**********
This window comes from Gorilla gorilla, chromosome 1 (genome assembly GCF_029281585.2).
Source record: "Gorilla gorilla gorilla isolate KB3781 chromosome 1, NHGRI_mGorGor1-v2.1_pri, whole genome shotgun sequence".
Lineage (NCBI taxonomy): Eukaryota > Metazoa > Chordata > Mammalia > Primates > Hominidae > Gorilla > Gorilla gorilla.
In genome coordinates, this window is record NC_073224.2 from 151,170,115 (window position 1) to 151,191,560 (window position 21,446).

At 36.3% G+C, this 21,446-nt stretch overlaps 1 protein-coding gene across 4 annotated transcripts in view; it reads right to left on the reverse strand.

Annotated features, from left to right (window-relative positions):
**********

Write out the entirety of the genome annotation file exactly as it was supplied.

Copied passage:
This window comes from Gorilla gorilla, chromosome 1 (genome assembly GCF_029281585.2).
Source record: "Gorilla gorilla gorilla isolate KB3781 chromosome 1, NHGRI_mGorGor1-v2.1_pri, whole genome shotgun sequence".
Lineage (NCBI taxonomy): Eukaryota > Metazoa > Chordata > Mammalia > Primates > Hominidae > Gorilla > Gorilla gorilla.
In genome coordinates, this window is record NC_073224.2 from 151,170,115 (window position 1) to 151,191,560 (window position 21,446).

At 36.3% G+C, this 21,446-nt stretch overlaps 1 protein-coding gene across 4 annotated transcripts in view; it reads right to left on the reverse strand.

Annotated features, from left to right (window-relative positions):